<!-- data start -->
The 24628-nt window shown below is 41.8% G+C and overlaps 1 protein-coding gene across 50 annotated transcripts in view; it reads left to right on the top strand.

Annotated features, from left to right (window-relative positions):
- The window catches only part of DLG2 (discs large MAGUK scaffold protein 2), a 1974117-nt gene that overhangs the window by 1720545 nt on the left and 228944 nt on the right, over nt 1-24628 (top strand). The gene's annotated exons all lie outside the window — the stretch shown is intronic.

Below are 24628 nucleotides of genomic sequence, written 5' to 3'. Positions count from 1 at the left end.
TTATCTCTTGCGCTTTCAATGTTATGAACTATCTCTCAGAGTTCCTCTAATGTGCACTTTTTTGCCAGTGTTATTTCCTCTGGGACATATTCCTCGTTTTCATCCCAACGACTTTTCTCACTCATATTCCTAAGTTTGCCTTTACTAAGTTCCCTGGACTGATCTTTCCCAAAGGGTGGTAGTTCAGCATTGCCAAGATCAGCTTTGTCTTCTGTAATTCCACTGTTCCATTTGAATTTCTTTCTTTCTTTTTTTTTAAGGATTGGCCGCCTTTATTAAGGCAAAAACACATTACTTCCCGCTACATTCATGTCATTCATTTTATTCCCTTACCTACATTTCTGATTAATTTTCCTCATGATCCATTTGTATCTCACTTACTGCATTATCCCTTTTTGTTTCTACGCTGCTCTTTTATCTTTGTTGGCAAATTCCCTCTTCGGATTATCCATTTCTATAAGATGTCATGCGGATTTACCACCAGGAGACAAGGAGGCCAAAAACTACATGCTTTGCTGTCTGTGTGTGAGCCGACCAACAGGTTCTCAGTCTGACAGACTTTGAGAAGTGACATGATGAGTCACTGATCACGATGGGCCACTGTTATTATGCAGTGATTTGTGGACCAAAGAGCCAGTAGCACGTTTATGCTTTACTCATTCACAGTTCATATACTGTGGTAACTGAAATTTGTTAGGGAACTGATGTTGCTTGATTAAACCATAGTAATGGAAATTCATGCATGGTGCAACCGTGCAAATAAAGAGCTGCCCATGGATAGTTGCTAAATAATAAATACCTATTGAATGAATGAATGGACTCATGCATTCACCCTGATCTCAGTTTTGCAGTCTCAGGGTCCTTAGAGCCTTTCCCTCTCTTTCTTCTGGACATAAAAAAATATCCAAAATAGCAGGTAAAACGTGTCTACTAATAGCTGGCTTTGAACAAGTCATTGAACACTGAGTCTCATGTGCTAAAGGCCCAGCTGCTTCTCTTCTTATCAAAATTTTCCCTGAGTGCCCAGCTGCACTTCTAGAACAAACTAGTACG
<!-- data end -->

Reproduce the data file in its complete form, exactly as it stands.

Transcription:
The 24628-nt window shown below is 41.8% G+C and overlaps 1 protein-coding gene across 50 annotated transcripts in view; it reads left to right on the top strand.

Annotated features, from left to right (window-relative positions):
- The window catches only part of DLG2 (discs large MAGUK scaffold protein 2), a 1974117-nt gene that overhangs the window by 1720545 nt on the left and 228944 nt on the right, over nt 1-24628 (top strand). The gene's annotated exons all lie outside the window — the stretch shown is intronic.

Below are 24628 nucleotides of genomic sequence, written 5' to 3'. Positions count from 1 at the left end.
TTATCTCTTGCGCTTTCAATGTTATGAACTATCTCTCAGAGTTCCTCTAATGTGCACTTTTTTGCCAGTGTTATTTCCTCTGGGACATATTCCTCGTTTTCATCCCAACGACTTTTCTCACTCATATTCCTAAGTTTGCCTTTACTAAGTTCCCTGGACTGATCTTTCCCAAAGGGTGGTAGTTCAGCATTGCCAAGATCAGCTTTGTCTTCTGTAATTCCACTGTTCCATTTGAATTTCTTTCTTTCTTTTTTTTTAAGGATTGGCCGCCTTTATTAAGGCAAAAACACATTACTTCCCGCTACATTCATGTCATTCATTTTATTCCCTTACCTACATTTCTGATTAATTTTCCTCATGATCCATTTGTATCTCACTTACTGCATTATCCCTTTTTGTTTCTACGCTGCTCTTTTATCTTTGTTGGCAAATTCCCTCTTCGGATTATCCATTTCTATAAGATGTCATGCGGATTTACCACCAGGAGACAAGGAGGCCAAAAACTACATGCTTTGCTGTCTGTGTGTGAGCCGACCAACAGGTTCTCAGTCTGACAGACTTTGAGAAGTGACATGATGAGTCACTGATCACGATGGGCCACTGTTATTATGCAGTGATTTGTGGACCAAAGAGCCAGTAGCACGTTTATGCTTTACTCATTCACAGTTCATATACTGTGGTAACTGAAATTTGTTAGGGAACTGATGTTGCTTGATTAAACCATAGTAATGGAAATTCATGCATGGTGCAACCGTGCAAATAAAGAGCTGCCCATGGATAGTTGCTAAATAATAAATACCTATTGAATGAATGAATGGACTCATGCATTCACCCTGATCTCAGTTTTGCAGTCTCAGGGTCCTTAGAGCCTTTCCCTCTCTTTCTTCTGGACATAAAAAAATATCCAAAATAGCAGGTAAAACGTGTCTACTAATAGCTGGCTTTGAACAAGTCATTGAACACTGAGTCTCATGTGCTAAAGGCCCAGCTGCTTCTCTTCTTATCAAAATTTTCCCTGAGTGCCCAGCTGCACTTCTAGAACAAACTAGTACG